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Ad Celebrity Book List: Luke Sullivan

Posted on March 6, 2008 and read 3,044 times

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Ask anybody in the business -from ad school hopeful to Worldwide Creative Director – to name their favorite books on advertising, and you’re guaranteed to hear multiple mentions of Luke Sullivan’s “Hey Whipple, Squeeze This!” Even our last ad celebrity put this ‘ad Bible’ on his own Top Ten list.


So that got us at ihaveanidea thinking. If everybody loves Luke’s book so much, what kinds of books does Luke himself enjoy? We asked him for his top ten picks. I think he went past ten, but when you get Mr. Sullivan going, you don’t really want him to stop.


The Martian Chronicles
by Ray Bradbury
Ray is my favorite writer, hands down, bar none, no contest. Many people avoid him because they think he is a “science fiction” writer. Well, true, the content is Sci Fi; but the writing is transcendent. It is literature. I collect first editions of his books and they’ll be the first things I grab if my house were to burn down.


Into Thin Air
by Jon Krakauer
The Perfect Storm
by Sebastian Junger
This is perfect back-to-back non-fiction heaven, my friends. Krakeur’s personal account of death high on Mt. Everest followed by Junger’s slow-motion look at death below the Atlantic makes even the hardest days here at the agency seem, well, okay.


Shadow Divers
by Robert Kurson
Okay, one more non-fick title. In 1991, two divers find an unidentified German U-Boat embedded in the ocean floor a few miles off the New Jersey shore. What was it doing there? How did it sink? A buncha divers die trying to figure it out. This is like a popcorn movie, except it’s a book. (Plus you don’t get any popcorn.)


Rabbit Run, Rabbit Redux, Rabbit is Rich and Rabbit at Rest
by John Updike
If you want to know what America was like during the four decades from the ‘50s to the ‘80s, read these four masterpieces. I am not normally a fan of fiction but when it is this good (and they are, the last two winning Pulitzers for Literature), well, it doesn’t matter if happened or not; it is truth.


One Man’s Meat
by E.B. White
If E.B. White were alive today, I would vote for him for President. Often remembered as the author of Charlotte’s Web, White spent most of his career writing for The New Yorker and Harper’s. One Man’s Meat is a collection of his years at Harper’s and they comprise the wisest, most level-headed collection of smart essays I’ve ever read.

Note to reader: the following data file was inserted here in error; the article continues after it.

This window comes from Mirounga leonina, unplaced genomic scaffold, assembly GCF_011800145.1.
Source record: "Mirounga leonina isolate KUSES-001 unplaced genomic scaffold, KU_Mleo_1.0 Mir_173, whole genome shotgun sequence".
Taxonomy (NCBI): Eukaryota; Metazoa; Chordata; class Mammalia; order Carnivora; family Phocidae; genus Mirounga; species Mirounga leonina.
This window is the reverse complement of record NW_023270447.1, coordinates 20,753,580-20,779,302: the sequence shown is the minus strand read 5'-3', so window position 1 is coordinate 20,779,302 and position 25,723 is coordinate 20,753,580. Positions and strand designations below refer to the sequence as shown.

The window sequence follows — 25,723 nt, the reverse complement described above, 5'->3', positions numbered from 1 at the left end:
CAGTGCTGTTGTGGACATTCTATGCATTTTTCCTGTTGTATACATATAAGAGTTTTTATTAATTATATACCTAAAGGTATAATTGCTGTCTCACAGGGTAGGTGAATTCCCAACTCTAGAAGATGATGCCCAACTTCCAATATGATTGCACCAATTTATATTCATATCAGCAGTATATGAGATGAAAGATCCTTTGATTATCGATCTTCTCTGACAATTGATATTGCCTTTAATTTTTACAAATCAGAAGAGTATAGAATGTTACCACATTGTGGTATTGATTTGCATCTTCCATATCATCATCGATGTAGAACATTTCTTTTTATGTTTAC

Assassination Vacation
by Sarah Vowell
This woman kills me. I love her politics. I love her cynicism. I love how she takes a morbid trip across the country, visits graves and the sites of four presidential assassinations, and turns it into an incredibly funny travelogue. I’d vote for her for president, too. (Is it just me, or do we need to get somebody smart back into the White House?)


Sailing Alone Across the Room, poetry
by Billy Collins
I hate pretty much all poetry. Most of it sounds like a college student playing a guitar at the student union (“Tin can in the street/speaks to me/staircase to God?”). Then one day my mom turned me onto Billy Collins. Words fail to describe what an incredible talent this man is. He writes about the smallest things: the shadow of a bicycle on a shed, a man walking by the window of a bar, the writings in the margins of the library’s copy of Catcher In The Rye. At the risk of sounding really “sensitive,” go get a copy of anything this guy has written.


The Onion: Anything these people write makes me sick with laughter. I get most of my news from The Onion and Jon Stewart’s “The Daily Show.” Such is the state of the union today.

I’ll end with what’s on my Gonna-Read-Soon list: The New York Times recently ran an piece on what they thought were the best 25 American novels of the last 50 years; five of them were by Phillip Roth: The Counterlife, Operation Shylock, Sabbath’s Theater, The Human Stain, and The Plot Against America. Wow. I gotta catch up and see what I’m missing. Also I have a feeling that I’m going to like Richard Ford’s trilogy as much as I liked Updike’s: The Sportswriter, Independence Day, and The Lay of the Land.






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